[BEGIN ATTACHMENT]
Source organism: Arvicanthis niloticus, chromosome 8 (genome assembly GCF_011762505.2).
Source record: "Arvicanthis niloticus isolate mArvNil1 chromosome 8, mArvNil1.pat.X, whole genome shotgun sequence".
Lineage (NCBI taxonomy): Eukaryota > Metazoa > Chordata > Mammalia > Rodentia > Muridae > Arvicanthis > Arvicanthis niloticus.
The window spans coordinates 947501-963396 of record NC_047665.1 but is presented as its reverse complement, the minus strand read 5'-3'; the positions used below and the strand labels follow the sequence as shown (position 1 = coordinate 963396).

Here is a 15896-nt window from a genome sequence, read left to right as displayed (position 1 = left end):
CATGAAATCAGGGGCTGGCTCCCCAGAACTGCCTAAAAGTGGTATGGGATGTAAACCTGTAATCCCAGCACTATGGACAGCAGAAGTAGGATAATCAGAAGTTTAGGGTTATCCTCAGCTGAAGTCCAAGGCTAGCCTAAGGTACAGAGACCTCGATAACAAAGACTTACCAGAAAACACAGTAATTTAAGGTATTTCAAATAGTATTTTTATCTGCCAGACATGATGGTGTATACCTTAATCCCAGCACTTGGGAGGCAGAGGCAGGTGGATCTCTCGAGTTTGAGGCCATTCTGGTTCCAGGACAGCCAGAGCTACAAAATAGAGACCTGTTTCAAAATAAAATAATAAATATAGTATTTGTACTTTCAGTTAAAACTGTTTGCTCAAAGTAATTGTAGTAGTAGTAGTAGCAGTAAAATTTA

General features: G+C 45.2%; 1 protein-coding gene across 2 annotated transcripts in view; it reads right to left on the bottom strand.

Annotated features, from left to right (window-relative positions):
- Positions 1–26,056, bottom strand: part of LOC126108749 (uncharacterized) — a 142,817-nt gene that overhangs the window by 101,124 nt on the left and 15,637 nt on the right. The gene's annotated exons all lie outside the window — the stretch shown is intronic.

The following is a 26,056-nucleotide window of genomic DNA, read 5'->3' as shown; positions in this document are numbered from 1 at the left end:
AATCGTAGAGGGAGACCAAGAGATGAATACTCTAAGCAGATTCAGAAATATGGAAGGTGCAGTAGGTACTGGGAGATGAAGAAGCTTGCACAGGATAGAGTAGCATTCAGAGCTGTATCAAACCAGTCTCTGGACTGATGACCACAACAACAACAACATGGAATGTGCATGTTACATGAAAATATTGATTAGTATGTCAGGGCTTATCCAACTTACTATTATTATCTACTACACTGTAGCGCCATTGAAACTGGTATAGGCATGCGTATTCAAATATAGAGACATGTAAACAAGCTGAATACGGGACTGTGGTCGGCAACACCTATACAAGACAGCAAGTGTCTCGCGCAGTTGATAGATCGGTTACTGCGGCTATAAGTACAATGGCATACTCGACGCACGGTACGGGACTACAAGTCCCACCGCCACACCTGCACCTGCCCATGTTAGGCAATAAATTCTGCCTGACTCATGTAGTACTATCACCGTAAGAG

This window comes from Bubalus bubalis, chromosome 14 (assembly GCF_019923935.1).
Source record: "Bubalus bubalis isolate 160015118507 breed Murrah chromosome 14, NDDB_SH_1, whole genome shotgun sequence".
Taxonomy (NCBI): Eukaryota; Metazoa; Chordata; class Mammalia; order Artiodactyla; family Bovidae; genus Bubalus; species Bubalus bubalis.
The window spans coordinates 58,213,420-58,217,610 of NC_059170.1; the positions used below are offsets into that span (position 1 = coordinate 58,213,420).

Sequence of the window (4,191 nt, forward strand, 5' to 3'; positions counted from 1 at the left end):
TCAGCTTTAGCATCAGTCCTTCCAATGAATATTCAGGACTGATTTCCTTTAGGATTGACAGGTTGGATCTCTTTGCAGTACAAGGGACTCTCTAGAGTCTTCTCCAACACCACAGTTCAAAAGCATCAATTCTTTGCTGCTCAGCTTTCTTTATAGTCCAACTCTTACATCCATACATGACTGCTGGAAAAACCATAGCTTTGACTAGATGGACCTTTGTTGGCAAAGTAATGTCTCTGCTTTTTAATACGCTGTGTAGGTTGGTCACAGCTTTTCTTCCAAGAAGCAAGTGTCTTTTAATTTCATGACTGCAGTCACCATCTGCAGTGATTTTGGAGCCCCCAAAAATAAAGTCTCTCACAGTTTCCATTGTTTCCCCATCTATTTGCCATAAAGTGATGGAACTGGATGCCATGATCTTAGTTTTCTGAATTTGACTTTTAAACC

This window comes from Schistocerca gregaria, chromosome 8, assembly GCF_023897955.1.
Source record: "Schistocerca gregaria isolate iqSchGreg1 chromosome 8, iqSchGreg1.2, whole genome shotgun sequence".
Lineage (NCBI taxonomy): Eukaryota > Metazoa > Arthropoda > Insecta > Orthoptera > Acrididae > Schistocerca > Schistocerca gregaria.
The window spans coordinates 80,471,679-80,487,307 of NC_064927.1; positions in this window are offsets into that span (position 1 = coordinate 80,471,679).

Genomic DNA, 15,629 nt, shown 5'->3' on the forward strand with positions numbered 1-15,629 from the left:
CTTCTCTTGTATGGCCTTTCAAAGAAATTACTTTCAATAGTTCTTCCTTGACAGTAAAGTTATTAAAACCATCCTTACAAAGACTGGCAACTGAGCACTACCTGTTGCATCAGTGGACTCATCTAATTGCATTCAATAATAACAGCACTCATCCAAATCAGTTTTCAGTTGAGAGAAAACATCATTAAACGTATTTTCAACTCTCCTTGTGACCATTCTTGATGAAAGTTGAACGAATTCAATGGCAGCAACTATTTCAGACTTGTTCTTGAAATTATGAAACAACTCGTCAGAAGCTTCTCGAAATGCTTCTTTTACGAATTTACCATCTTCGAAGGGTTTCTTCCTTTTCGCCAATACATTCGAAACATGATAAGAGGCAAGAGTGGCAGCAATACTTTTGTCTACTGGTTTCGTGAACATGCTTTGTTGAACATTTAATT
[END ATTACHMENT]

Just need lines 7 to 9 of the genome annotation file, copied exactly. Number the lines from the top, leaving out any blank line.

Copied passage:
General features: G+C 45.2%; 1 protein-coding gene across 2 annotated transcripts in view; it reads right to left on the bottom strand.

Annotated features, from left to right (window-relative positions):
- Positions 1–26,056, bottom strand: part of LOC126108749 (uncharacterized) — a 142,817-nt gene that overhangs the window by 101,124 nt on the left and 15,637 nt on the right. The gene's annotated exons all lie outside the window — the stretch shown is intronic.